Mexican Folk Art on Wheels

Vochol

Vochol

He has a mind of his own and is capable of driving himself. Who can forget the red, white and blue stripes, and the number 53 on its front trunk.

This iconic racing beetle became famous in the 1968 film “Love Bug.” Now Herbie’s long lost cousin, Vochol is catching up to him!

Vochol is a 1990 Volkswagen Beetle covered in 2,277,000 colorful plastic beads. And it has made his first international stop right here in San Diego!

You can catch a glimpse of Vochol at the San Diego Museum of Art until March 11. That’s before he takes off to other highly respected art institutions such as the Smithsonian Museum of American Indian in Washington, D.C., and the Musée de Quai Branly in Paris.

Vochol comes from the popular term for Beetles in Mexico, “Volcho” and “Huichol” the common name for the Wixáritari indigenous group of Western Central Mexico.

It was no easy task for the eight Huichol artisans that worked on this project. They clocked in 4,760 hours and took about seven months to finish it. The project was sponsored by the Asociación de Amigos del Museo de Arte Popular (AAMAP) along with different public and private agencies.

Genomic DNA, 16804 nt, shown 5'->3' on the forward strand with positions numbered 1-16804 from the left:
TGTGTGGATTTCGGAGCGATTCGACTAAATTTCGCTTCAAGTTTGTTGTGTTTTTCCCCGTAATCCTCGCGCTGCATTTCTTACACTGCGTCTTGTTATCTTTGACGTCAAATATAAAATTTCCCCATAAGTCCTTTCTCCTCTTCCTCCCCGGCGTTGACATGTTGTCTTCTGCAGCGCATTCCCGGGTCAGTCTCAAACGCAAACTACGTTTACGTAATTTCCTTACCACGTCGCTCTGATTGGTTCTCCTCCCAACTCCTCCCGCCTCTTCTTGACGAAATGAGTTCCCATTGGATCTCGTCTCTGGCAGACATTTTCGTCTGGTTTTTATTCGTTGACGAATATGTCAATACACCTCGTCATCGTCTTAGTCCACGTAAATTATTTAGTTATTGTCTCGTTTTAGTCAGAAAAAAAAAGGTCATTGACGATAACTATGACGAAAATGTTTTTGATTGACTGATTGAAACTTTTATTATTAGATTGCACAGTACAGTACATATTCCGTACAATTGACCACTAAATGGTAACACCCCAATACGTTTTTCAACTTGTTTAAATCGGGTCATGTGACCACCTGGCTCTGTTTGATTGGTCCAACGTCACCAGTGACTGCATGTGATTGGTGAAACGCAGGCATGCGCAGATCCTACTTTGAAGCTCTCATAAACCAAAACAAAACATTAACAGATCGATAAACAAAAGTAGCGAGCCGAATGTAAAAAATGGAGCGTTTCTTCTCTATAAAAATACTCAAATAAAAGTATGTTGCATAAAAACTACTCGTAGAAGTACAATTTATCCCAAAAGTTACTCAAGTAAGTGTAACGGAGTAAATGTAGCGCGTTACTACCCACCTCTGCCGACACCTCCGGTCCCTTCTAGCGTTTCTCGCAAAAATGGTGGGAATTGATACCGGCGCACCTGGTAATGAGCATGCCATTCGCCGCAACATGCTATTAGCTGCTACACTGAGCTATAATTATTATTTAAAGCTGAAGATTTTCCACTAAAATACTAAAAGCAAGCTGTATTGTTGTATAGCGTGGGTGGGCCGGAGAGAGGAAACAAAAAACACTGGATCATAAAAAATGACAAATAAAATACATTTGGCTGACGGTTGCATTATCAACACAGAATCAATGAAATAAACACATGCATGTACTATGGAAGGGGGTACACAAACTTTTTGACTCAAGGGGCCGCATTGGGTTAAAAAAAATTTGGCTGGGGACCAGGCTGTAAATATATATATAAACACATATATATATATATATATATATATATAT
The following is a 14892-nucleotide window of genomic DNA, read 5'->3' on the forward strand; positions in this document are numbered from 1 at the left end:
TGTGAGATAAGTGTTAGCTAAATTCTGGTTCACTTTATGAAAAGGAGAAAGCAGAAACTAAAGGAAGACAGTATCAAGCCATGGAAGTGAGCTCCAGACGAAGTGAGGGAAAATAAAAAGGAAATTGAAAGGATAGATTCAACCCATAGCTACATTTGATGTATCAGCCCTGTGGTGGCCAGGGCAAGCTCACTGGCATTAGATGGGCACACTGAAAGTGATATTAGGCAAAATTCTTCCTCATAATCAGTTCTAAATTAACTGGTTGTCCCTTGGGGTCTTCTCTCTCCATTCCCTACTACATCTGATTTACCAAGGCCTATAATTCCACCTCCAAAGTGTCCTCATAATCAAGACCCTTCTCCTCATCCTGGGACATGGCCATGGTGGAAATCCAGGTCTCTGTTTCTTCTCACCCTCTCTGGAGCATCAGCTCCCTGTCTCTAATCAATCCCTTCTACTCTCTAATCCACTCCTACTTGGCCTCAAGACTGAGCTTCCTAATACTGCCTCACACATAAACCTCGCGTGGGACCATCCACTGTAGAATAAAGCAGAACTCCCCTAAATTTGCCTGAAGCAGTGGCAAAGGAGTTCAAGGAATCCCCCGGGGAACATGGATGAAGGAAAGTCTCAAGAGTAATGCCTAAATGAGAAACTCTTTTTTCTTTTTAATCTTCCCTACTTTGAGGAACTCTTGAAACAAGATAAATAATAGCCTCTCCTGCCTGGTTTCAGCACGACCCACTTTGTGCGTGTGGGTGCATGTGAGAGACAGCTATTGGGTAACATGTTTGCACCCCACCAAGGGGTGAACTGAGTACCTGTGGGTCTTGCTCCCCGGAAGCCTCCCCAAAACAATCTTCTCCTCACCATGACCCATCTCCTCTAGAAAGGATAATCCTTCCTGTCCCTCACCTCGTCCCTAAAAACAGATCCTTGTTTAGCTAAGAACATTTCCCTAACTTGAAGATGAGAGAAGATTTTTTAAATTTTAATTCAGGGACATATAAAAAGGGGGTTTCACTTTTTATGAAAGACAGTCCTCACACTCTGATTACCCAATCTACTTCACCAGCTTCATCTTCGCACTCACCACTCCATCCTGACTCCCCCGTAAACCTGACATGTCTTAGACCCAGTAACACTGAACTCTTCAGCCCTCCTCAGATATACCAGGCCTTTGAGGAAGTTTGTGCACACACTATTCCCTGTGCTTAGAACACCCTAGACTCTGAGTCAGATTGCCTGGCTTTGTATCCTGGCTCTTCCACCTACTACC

Besides beadwork, the Huichol crafts include embroidery, weaving, hats, and pray arrows.

The Huichol are very spiritual people and their work is often an extension of their faith. For example, images of two snakes above the clouds can be seen on the hood representing rain, the sides show the gods of the sun and fire. The roof has a big sun and four eagles representing the union of man and the gods.

But wait…here’s the best part! Vochol can be yours if you are interested in buying it as it will be auctioned off in Mexico City. Time to break off the piggy bank!

I know I would love driving this bug around town!



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